AUTHOR: Harry J. Joe.
The Office of the Special Counsel (OSC) for Immigration-Related Unfair Employment Practices is warning employers not to use forensic tools or techniques to assess the validity of any document presented for identification and employment authorization, or apply a different level of scrutiny based on the type of document presented by the employee or the citizenship status or national origin of the employee when completing the Form I-9 or in the course of an internal compliance audit of I-9s.
The warning appeared in a general guidance letter, dated December 30, 2013, from Alberto Ruisanchez, Acting Deputy Special Counsel, OSC, Civil Rights Division of the United States Department of Justice, answering an inquiry whether an employer conducting an internal I-9 audit may ask anemployee to produce employment eligibility documentation at the time the Form I-9 was completed where copies of the documentation are “unclear and prevent forensic evaluation of their genuineness.”
OSC stated that voluntary internal audits should not be conducted because of lingering doubts concerning employees’ true citizenship status or national origin, or in retaliation for employees’ exercising their rights under the Unfair Immigration-Related Employment Practices provision of the Immigration and Nationality Act of 1952, as amended, 8 U.S.C. 1324b. Prohibited practices include unfair documentary practices commonly referred to as “document abuse.”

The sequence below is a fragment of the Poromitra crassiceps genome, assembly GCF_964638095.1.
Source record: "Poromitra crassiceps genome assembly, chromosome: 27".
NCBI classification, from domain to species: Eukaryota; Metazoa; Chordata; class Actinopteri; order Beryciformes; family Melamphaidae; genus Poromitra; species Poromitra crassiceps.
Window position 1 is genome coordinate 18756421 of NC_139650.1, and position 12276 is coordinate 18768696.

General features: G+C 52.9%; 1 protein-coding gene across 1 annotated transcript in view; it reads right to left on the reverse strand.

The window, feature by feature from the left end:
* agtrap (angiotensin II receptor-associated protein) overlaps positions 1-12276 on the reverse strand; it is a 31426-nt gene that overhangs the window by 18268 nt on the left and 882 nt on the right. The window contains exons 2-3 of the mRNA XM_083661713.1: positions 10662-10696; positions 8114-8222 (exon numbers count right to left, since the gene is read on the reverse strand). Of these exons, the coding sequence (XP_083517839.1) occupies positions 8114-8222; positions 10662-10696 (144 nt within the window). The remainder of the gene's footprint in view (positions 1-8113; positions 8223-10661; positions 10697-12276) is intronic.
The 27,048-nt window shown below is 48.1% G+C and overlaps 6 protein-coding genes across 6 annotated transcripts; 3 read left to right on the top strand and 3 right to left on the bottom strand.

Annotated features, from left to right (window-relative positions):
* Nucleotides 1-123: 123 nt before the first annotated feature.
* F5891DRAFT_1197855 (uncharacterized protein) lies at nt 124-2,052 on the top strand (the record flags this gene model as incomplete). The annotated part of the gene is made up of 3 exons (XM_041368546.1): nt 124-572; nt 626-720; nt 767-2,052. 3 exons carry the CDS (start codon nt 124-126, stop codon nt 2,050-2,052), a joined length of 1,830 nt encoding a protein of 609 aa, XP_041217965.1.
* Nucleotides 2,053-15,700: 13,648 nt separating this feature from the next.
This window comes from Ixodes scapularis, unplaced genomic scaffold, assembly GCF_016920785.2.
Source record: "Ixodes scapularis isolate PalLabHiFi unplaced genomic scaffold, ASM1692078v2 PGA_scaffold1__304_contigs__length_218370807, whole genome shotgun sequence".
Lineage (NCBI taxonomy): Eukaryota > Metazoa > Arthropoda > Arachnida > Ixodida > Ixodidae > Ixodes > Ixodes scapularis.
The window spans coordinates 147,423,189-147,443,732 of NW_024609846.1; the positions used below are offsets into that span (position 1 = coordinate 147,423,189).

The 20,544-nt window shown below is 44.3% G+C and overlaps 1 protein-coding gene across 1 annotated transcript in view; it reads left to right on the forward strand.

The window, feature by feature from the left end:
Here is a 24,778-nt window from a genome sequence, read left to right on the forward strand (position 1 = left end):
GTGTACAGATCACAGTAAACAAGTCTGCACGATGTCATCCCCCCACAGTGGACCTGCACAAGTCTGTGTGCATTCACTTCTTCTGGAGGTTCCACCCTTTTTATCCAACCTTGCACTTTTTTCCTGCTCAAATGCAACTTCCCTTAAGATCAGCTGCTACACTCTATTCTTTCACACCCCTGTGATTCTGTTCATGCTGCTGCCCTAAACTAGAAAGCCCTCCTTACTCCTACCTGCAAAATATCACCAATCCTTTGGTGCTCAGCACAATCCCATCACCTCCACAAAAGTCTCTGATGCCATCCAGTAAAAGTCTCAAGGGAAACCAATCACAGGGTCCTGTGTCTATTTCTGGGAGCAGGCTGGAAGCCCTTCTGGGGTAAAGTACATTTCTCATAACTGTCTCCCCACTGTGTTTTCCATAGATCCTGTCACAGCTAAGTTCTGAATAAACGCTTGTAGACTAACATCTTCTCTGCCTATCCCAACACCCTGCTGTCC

OSC advised employers that the standard for reviewing Form I-9 documentation in an internal audit should be the same as in reviewing documentation during the initial employment eligibility verification process. An employer is required to accept Form I-9 documentation that reasonably appears to be genuine and to relate to the individual presenting them.
As to the specific question presented by the employer, Mr. Ruisanchez stated that an employer should not request to see I-9 documents originally presented or alternative documents solely because the photocopies that were previously made were unclear or because documents originally presented were not photocopied. Likewise, an employer should not conclude, based solely upon the illegibility of the photocopies that such documentation was not genuine or did not relate to the individual.